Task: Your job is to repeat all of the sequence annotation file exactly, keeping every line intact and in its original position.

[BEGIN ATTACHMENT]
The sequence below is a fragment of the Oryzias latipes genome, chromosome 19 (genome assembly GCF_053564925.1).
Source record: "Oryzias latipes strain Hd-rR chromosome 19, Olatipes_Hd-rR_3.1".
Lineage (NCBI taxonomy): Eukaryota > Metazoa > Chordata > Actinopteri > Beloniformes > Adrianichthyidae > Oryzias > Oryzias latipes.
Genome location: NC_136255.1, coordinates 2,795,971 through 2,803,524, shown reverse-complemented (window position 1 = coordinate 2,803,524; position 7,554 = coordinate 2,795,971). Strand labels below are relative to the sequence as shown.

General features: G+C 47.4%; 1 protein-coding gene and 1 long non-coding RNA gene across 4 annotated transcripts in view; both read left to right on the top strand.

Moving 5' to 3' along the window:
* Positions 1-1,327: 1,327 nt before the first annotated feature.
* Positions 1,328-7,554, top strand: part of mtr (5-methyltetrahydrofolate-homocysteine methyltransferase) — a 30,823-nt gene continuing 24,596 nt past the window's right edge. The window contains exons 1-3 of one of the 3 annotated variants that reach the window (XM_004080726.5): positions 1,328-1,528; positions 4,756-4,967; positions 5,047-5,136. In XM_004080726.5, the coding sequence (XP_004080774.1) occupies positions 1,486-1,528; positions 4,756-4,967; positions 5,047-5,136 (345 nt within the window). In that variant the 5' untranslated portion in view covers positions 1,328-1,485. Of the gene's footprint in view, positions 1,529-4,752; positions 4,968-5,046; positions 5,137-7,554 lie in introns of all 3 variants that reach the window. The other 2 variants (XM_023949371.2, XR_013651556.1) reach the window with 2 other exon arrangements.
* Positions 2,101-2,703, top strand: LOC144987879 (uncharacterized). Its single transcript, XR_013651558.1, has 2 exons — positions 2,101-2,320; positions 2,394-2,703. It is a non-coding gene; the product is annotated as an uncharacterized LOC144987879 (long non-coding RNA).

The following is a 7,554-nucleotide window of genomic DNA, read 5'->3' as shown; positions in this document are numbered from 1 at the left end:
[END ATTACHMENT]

The sequence below is a fragment of the Oryzias latipes genome, chromosome 19 (genome assembly GCF_053564925.1).
Source record: "Oryzias latipes strain Hd-rR chromosome 19, Olatipes_Hd-rR_3.1".
Lineage (NCBI taxonomy): Eukaryota > Metazoa > Chordata > Actinopteri > Beloniformes > Adrianichthyidae > Oryzias > Oryzias latipes.
Genome location: NC_136255.1, coordinates 2,795,971 through 2,803,524, shown reverse-complemented (window position 1 = coordinate 2,803,524; position 7,554 = coordinate 2,795,971). Strand labels below are relative to the sequence as shown.

General features: G+C 47.4%; 1 protein-coding gene and 1 long non-coding RNA gene across 4 annotated transcripts in view; both read left to right on the top strand.

Moving 5' to 3' along the window:
* Positions 1-1,327: 1,327 nt before the first annotated feature.
* Positions 1,328-7,554, top strand: part of mtr (5-methyltetrahydrofolate-homocysteine methyltransferase) — a 30,823-nt gene continuing 24,596 nt past the window's right edge. The window contains exons 1-3 of one of the 3 annotated variants that reach the window (XM_004080726.5): positions 1,328-1,528; positions 4,756-4,967; positions 5,047-5,136. In XM_004080726.5, the coding sequence (XP_004080774.1) occupies positions 1,486-1,528; positions 4,756-4,967; positions 5,047-5,136 (345 nt within the window). In that variant the 5' untranslated portion in view covers positions 1,328-1,485. Of the gene's footprint in view, positions 1,529-4,752; positions 4,968-5,046; positions 5,137-7,554 lie in introns of all 3 variants that reach the window. The other 2 variants (XM_023949371.2, XR_013651556.1) reach the window with 2 other exon arrangements.
* Positions 2,101-2,703, top strand: LOC144987879 (uncharacterized). Its single transcript, XR_013651558.1, has 2 exons — positions 2,101-2,320; positions 2,394-2,703. It is a non-coding gene; the product is annotated as an uncharacterized LOC144987879 (long non-coding RNA).

The following is a 7,554-nucleotide window of genomic DNA, read 5'->3' as shown; positions in this document are numbered from 1 at the left end: